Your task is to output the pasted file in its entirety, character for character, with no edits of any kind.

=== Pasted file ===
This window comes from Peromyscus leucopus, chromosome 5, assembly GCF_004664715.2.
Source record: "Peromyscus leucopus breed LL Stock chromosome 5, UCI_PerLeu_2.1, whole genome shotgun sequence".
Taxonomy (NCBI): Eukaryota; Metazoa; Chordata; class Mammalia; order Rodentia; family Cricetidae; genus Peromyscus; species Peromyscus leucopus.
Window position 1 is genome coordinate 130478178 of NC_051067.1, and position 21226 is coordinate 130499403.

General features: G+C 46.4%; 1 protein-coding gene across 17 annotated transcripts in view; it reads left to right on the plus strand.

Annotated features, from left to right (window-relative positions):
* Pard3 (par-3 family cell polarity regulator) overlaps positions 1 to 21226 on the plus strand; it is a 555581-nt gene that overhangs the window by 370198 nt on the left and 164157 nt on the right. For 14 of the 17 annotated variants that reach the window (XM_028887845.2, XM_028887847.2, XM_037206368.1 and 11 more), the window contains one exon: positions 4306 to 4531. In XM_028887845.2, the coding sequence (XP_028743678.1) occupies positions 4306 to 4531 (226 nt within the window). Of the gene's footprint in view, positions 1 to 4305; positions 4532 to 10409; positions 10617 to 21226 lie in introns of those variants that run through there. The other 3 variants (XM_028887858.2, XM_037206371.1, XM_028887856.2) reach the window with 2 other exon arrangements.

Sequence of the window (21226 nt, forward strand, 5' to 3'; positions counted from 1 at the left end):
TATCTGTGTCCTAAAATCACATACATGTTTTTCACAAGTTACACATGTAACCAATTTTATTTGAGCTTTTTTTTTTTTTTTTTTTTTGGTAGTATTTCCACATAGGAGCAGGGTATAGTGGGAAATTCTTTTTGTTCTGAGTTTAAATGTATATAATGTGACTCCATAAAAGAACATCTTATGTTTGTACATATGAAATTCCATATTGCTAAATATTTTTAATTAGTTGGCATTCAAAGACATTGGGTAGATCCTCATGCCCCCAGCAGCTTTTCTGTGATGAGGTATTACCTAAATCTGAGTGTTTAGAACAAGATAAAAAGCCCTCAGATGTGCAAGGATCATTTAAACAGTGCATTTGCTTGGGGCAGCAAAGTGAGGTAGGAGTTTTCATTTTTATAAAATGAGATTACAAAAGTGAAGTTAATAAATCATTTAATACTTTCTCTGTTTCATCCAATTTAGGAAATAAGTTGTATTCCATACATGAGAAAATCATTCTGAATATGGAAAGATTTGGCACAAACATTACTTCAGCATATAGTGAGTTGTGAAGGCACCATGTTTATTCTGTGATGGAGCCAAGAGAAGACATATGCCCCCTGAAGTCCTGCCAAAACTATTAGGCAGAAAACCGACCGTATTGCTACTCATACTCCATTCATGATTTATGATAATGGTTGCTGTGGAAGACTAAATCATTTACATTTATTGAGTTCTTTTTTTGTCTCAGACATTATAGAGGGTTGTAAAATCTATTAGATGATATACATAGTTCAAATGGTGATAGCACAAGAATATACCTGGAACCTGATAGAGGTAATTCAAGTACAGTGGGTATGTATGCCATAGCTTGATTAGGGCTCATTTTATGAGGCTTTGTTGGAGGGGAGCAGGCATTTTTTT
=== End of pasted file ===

This window comes from Peromyscus leucopus, chromosome 5, assembly GCF_004664715.2.
Source record: "Peromyscus leucopus breed LL Stock chromosome 5, UCI_PerLeu_2.1, whole genome shotgun sequence".
Taxonomy (NCBI): Eukaryota; Metazoa; Chordata; class Mammalia; order Rodentia; family Cricetidae; genus Peromyscus; species Peromyscus leucopus.
Window position 1 is genome coordinate 130478178 of NC_051067.1, and position 21226 is coordinate 130499403.

General features: G+C 46.4%; 1 protein-coding gene across 17 annotated transcripts in view; it reads left to right on the plus strand.

Annotated features, from left to right (window-relative positions):
* Pard3 (par-3 family cell polarity regulator) overlaps positions 1 to 21226 on the plus strand; it is a 555581-nt gene that overhangs the window by 370198 nt on the left and 164157 nt on the right. For 14 of the 17 annotated variants that reach the window (XM_028887845.2, XM_028887847.2, XM_037206368.1 and 11 more), the window contains one exon: positions 4306 to 4531. In XM_028887845.2, the coding sequence (XP_028743678.1) occupies positions 4306 to 4531 (226 nt within the window). Of the gene's footprint in view, positions 1 to 4305; positions 4532 to 10409; positions 10617 to 21226 lie in introns of those variants that run through there. The other 3 variants (XM_028887858.2, XM_037206371.1, XM_028887856.2) reach the window with 2 other exon arrangements.

Sequence of the window (21226 nt, forward strand, 5' to 3'; positions counted from 1 at the left end):
TATCTGTGTCCTAAAATCACATACATGTTTTTCACAAGTTACACATGTAACCAATTTTATTTGAGCTTTTTTTTTTTTTTTTTTTTTGGTAGTATTTCCACATAGGAGCAGGGTATAGTGGGAAATTCTTTTTGTTCTGAGTTTAAATGTATATAATGTGACTCCATAAAAGAACATCTTATGTTTGTACATATGAAATTCCATATTGCTAAATATTTTTAATTAGTTGGCATTCAAAGACATTGGGTAGATCCTCATGCCCCCAGCAGCTTTTCTGTGATGAGGTATTACCTAAATCTGAGTGTTTAGAACAAGATAAAAAGCCCTCAGATGTGCAAGGATCATTTAAACAGTGCATTTGCTTGGGGCAGCAAAGTGAGGTAGGAGTTTTCATTTTTATAAAATGAGATTACAAAAGTGAAGTTAATAAATCATTTAATACTTTCTCTGTTTCATCCAATTTAGGAAATAAGTTGTATTCCATACATGAGAAAATCATTCTGAATATGGAAAGATTTGGCACAAACATTACTTCAGCATATAGTGAGTTGTGAAGGCACCATGTTTATTCTGTGATGGAGCCAAGAGAAGACATATGCCCCCTGAAGTCCTGCCAAAACTATTAGGCAGAAAACCGACCGTATTGCTACTCATACTCCATTCATGATTTATGATAATGGTTGCTGTGGAAGACTAAATCATTTACATTTATTGAGTTCTTTTTTTGTCTCAGACATTATAGAGGGTTGTAAAATCTATTAGATGATATACATAGTTCAAATGGTGATAGCACAAGAATATACCTGGAACCTGATAGAGGTAATTCAAGTACAGTGGGTATGTATGCCATAGCTTGATTAGGGCTCATTTTATGAGGCTTTGTTGGAGGGGAGCAGGCATTTTTTT